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Darbar Scene with Four Sons and Two Grandsons of Shah Jahan


Not on view

A number of genealogical pictures survive from Bhavanidas’s first period at the Mughal atelier in the service of Bahadur Shah (r. 1707–12). They share the same formal arrangement of picture elements, and various motifs recur in many of them—low tables with porcelain vases of flowers, carpets with floral patterns, and a canopy awning decorated with a pair of birds of paradise circling a solar motif. This work depicts the four sons and two grandsons of Shah Jahan, notably (clockwise, from upper right) Shah Shuja’ Bahadur, Aurangzeb, Bahadur Shah, A’zam Shah, Murad Bakhsh, and Dara Shukoh. In this hierarchically ordered group portrait, Bhavanidas did not attempt to present the princes of Shah Jahan’s household as personable individuals but rather was content to create an official portrait of two generations of Mughal princes.

About the Artist

Active at the Mughal court until ca. 1719, then at the court of Raj Singh (r. 1706–48) in Kishangarh to ca. 1748

The later eighteenth-century Mughal painter Bhavanidas is one of the important links between the imperial ateliers and workshops outside the Mughal empire’s centers of power. His career falls into two periods; for the first, he was at the Mughal court at Delhi until around 1719, and during the second, he worked in the principality of Kishangarh in Rajasthan.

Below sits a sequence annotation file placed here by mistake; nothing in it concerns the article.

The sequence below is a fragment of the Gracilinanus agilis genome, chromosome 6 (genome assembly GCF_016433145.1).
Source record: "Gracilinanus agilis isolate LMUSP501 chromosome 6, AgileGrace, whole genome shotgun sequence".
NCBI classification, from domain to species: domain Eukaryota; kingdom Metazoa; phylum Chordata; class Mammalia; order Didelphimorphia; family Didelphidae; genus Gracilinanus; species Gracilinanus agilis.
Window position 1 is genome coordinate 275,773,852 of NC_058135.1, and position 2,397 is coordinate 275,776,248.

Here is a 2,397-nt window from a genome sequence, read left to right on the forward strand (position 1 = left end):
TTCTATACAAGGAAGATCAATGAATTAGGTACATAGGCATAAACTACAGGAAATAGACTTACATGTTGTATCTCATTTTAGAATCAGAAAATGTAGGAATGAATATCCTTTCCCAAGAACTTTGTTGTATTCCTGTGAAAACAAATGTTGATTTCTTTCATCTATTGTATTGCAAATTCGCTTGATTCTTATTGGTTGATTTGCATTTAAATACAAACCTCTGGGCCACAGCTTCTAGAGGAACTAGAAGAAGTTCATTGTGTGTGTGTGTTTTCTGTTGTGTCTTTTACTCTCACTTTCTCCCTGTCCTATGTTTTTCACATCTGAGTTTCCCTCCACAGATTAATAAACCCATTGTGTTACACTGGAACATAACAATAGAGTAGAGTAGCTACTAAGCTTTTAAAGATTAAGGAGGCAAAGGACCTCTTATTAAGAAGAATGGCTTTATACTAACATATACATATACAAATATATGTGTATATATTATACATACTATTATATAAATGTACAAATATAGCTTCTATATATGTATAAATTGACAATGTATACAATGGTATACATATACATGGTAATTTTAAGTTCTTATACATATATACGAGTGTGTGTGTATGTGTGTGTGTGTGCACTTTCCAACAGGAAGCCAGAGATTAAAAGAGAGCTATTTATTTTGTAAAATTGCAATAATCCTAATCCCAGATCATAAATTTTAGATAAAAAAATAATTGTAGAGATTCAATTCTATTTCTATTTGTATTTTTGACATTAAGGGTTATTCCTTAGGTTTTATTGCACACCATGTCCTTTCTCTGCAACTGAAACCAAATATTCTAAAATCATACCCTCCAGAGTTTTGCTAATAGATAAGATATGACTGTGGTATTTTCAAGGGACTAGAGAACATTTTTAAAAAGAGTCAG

In the first decades of the eighteenth century, Bhavanidas painted numerous pictures illustrating the genealogies of the great Mughal rulers. One of these, for example, depicts the sons and grandsons of the emperor Shah Jahan; another is a group portrait with Timur, the founder of the Mughal dynasty and his descendants. These works are characterized by a formal arrangement of the subjects, whereas others, for example a picture of Emperor Aurangzeb setting out on a hunting party, are structured with greater freedom and number among the last great works of the Mughal workshops. During Aurangzeb’s reign (1658–1707), these workshops were gradually dismantled, and the patronage and training of painters were increasingly neglected. Although a few artists, most notably Chitarman II and Mir Kalan Khan, achieved a last flowering of Mughal painting under Aurangzeb’s successors, others were obliged to seek their livelihood in other regions of India.

Bhavanidas was one of these who sought a new position far from the political centers of power. From around 1719, he worked at the Rajput court of Raj Singh (r. 1706–48) in Kishangarh. His appointment there was probably arranged through family connections between the Mughals and the princes of Kishangarh. During this period, Bhavanidas began to experiment with new genres such as depictions of famous horses and dreamlike landscape settings for portraits of rulers and paved the way for the expressive characterization of the Krishna and Radha theme, which was brought to perfection by Bhavanidas’s student Nihal Chand.

Darbar Scene with Four Sons and Two Grandsons of Shah Jahan, Bhavanidas (active ca. 1700–1748), Opaque watercolor and gold on paper, India (Mughal court at Delhi)

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